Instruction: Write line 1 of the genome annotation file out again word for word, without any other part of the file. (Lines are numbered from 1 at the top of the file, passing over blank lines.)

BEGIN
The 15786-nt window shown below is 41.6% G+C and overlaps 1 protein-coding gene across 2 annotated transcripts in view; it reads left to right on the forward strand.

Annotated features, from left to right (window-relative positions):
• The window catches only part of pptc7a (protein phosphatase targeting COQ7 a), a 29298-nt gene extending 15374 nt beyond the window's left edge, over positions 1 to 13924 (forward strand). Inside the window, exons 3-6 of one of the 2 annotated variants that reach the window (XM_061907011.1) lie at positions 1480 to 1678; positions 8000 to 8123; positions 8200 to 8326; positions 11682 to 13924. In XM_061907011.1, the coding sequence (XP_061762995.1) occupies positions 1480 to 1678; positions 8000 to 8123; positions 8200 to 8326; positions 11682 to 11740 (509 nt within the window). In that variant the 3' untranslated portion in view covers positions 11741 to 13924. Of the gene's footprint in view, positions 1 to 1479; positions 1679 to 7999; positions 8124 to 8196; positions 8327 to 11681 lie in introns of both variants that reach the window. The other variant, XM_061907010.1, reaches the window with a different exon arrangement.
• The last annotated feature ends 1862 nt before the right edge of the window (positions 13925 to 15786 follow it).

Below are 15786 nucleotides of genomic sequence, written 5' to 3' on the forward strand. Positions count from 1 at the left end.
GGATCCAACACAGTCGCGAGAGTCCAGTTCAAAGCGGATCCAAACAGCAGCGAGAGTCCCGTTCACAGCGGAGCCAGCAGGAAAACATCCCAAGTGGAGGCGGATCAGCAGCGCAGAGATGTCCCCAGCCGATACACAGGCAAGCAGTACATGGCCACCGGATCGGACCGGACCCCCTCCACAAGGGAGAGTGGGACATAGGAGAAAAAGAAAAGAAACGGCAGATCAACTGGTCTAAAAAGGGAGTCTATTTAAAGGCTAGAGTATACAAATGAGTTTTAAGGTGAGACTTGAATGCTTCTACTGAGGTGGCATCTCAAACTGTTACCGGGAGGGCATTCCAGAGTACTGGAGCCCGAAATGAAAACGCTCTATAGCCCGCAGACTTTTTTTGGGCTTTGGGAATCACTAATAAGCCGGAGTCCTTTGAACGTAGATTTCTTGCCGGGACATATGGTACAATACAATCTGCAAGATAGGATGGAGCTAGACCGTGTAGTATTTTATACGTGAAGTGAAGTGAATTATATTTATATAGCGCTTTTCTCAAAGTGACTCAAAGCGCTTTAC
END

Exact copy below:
The 15786-nt window shown below is 41.6% G+C and overlaps 1 protein-coding gene across 2 annotated transcripts in view; it reads left to right on the forward strand.